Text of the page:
From the Holland Sentinel:
Want to take the train into Detroit for a day trip or get some work done on your morning commute to Lansing?
Michigan isn’t there yet, but it’s taking the first steps toward passenger rail from Holland to Detroit and points in between with a proposed feasibility study for the project.
“This is really an opportunity to get started. This is a long-term issue,” said John Langdon, governmental and public affairs coordinator with the Michigan Association of Railroad Passengers.
Following the first successful study, more would follow. The project could take 10 or 20 years, Langdon said.
MARP and the Michigan Environmental Council are behind the study and asked the Macatawa Area Coordinating Council for a letter of support and a donation toward the study’s cost. At its Monday meeting, the MACC approved a $500 and sending a letter of support.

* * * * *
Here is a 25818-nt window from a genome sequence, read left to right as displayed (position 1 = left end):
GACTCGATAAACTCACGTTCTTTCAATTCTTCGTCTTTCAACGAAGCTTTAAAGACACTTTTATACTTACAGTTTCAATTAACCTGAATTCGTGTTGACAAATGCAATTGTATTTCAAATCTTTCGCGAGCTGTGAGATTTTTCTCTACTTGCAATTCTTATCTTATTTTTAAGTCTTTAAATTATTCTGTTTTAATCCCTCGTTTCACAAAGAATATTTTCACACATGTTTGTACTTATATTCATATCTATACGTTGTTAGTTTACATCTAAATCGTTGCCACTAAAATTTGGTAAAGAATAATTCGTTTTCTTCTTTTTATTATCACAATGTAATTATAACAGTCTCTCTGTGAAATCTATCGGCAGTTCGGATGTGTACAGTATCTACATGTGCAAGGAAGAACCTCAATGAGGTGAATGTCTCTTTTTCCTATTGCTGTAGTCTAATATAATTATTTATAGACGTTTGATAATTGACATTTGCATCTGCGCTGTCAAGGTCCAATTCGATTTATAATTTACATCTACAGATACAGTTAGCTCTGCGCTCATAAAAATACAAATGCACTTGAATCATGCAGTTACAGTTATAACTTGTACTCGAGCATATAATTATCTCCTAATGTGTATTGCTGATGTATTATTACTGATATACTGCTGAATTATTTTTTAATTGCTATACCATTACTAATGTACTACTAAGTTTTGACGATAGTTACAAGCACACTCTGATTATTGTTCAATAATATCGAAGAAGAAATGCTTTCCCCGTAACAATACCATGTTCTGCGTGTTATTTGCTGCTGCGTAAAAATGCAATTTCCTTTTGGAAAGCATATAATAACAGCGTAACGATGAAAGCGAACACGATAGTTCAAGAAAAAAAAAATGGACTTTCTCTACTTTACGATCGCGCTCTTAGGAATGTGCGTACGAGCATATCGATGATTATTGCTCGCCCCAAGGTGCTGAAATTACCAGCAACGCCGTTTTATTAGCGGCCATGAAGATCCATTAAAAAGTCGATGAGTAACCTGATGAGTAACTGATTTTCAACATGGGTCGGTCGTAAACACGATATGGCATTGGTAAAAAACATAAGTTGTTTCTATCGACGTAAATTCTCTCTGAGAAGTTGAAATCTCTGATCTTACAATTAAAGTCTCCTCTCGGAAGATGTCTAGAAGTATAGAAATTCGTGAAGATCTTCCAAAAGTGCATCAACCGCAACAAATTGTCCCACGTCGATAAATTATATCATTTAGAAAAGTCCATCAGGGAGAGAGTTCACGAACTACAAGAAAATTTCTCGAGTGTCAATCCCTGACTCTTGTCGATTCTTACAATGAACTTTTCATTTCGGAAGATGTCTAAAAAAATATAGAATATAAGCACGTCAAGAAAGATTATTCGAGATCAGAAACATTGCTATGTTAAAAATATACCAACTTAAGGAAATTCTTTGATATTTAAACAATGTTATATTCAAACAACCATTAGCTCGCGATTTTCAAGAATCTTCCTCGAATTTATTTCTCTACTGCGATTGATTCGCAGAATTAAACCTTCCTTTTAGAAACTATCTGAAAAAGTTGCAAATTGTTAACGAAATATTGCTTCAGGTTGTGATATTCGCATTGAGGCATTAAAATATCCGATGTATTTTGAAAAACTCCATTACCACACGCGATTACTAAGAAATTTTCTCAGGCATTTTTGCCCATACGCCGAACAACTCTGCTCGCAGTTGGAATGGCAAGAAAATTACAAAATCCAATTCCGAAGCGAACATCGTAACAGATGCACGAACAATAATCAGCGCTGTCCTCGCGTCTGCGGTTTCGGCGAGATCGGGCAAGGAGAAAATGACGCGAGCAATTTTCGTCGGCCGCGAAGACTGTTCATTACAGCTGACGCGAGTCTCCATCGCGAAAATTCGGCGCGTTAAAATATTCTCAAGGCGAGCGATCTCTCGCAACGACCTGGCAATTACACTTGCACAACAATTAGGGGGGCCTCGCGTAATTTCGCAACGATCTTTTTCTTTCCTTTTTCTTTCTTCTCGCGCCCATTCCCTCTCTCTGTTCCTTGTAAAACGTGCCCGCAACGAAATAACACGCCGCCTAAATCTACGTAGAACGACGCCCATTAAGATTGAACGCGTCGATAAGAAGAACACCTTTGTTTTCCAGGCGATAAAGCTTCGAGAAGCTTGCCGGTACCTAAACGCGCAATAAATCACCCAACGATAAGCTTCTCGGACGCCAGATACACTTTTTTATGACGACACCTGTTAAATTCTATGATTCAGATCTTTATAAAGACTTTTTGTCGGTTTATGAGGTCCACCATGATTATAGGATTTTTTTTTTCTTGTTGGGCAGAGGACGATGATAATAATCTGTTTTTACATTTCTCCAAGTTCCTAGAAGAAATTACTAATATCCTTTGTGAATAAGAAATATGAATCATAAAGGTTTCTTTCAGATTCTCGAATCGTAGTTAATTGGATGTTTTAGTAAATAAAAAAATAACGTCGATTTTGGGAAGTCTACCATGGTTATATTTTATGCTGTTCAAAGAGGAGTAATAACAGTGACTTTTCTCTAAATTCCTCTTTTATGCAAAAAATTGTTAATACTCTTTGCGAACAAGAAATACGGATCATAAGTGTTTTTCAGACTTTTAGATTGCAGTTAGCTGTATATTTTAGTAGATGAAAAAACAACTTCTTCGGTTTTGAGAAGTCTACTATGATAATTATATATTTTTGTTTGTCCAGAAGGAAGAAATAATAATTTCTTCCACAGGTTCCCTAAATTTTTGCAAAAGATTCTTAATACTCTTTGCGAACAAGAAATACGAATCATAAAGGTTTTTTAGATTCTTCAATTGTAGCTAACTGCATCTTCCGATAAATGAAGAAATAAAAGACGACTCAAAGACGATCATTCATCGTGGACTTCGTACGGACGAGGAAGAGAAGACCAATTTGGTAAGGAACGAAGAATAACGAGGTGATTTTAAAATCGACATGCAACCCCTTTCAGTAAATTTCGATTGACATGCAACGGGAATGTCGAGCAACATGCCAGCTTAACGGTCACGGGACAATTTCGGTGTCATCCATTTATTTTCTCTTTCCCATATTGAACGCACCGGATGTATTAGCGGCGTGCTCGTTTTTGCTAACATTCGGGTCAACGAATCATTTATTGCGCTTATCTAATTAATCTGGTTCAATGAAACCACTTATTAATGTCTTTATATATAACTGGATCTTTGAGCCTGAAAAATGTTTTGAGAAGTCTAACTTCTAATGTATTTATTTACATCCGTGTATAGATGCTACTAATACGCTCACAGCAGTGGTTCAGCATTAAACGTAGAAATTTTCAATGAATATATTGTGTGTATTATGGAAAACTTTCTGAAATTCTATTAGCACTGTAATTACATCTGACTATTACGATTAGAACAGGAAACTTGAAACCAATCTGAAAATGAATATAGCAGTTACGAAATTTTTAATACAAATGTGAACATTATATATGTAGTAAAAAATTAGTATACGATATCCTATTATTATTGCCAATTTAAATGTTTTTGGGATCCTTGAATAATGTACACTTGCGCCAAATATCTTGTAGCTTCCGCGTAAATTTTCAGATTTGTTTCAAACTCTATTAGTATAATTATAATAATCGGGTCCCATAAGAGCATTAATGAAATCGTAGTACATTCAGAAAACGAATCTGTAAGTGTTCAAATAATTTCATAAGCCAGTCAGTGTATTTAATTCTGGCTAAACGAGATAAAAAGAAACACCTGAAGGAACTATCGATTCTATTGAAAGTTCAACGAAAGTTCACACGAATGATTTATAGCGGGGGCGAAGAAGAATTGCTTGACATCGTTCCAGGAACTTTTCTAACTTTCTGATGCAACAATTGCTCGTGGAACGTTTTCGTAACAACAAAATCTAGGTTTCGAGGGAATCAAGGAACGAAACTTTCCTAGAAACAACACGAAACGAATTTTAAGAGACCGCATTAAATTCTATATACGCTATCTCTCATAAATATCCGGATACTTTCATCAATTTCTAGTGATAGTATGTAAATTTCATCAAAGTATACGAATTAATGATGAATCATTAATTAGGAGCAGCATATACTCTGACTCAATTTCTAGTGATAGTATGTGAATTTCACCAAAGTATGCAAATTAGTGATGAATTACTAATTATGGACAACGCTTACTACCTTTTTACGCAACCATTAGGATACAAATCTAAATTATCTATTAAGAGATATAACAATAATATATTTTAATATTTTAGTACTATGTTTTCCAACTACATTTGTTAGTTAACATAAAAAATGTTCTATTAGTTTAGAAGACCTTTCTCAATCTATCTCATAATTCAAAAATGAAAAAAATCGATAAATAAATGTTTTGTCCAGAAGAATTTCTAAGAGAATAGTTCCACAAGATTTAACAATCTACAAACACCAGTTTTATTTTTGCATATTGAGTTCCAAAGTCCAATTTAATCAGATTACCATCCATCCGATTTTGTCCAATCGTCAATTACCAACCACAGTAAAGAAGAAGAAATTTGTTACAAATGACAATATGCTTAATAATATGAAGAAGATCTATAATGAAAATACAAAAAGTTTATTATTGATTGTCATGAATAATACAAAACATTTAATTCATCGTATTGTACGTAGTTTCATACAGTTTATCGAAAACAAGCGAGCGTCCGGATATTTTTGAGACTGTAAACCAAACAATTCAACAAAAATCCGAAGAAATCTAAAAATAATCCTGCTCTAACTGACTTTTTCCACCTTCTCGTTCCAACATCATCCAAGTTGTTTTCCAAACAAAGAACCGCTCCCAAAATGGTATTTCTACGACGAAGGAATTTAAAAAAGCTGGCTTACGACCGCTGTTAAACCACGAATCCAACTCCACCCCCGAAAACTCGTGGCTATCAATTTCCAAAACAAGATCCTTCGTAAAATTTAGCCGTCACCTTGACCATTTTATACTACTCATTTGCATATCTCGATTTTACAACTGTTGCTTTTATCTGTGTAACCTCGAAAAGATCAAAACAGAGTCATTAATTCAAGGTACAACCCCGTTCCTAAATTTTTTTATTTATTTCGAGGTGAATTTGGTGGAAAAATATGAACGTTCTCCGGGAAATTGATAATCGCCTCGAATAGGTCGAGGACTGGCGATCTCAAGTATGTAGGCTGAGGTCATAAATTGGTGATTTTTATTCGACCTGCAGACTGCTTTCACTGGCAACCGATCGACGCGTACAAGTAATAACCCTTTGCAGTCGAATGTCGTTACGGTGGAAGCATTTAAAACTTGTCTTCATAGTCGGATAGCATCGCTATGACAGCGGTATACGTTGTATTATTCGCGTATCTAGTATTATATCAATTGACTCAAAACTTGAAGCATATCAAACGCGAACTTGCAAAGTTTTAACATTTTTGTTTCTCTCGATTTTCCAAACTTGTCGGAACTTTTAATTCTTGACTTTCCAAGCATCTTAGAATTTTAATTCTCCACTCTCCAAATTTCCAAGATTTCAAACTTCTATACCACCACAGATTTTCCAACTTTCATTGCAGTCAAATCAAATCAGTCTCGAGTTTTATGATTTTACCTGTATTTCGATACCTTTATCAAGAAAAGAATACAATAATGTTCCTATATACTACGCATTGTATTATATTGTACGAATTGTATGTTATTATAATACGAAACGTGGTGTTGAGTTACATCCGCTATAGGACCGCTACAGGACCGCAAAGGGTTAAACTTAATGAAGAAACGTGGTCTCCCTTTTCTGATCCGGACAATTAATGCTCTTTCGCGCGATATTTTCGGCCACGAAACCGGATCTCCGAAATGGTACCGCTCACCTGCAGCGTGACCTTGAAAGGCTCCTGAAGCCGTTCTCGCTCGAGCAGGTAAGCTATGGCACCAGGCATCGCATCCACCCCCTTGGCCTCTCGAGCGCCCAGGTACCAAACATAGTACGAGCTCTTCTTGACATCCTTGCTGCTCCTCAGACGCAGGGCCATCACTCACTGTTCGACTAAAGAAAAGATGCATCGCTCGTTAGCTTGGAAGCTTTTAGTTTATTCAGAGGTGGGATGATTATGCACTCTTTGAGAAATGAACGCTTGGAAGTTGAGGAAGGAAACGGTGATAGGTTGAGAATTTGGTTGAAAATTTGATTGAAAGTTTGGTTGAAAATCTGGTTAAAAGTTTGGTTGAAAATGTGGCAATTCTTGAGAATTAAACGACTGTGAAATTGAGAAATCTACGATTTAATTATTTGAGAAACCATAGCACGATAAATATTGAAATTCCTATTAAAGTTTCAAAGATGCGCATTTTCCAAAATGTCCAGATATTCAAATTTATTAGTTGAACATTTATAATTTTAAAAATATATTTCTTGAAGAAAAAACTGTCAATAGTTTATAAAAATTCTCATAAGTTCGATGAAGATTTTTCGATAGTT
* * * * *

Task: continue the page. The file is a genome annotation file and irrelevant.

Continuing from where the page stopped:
The Ann Arbor Area Transportation Authority is the study’s primary sponsor and the agency applying for a Michigan Department of Transportation grant to complete this first stage.
The maximum speed on the Pere Marquette from Holland is 65 mph. This is proposed to travel at 79 mph.
It’s hard to say how long it would take to get to Detroit from Holland, since the route isn’t fully laid out. However, from Holland to Grand Rapids would take about half an hour to 45 minutes, the same as driving — but without the driving.
The planned route largely follows the I-96 corridor.
Michigan’s three largest population centers — Detroit, Grand Rapids and Lansing — would be connected by passenger rail for the first time since 1970. It would connect 19 college campuses, the Grand Rapids Lansing and Detroit airports and a handful of major medical centers in the state.
The planned route would include Detroit, Williamston, East Lansing, Lansing, Grand Ledge, Kentwood, Grand Rapids, Hudsonville Grandville and Holland. Depending on the route selected, stops could also include Livonia, Plymouth, Dearborn, Ypsilanti, Ann Arbor, Hamburg, Whitemore Lake, Genoa, South Lyon and Howell.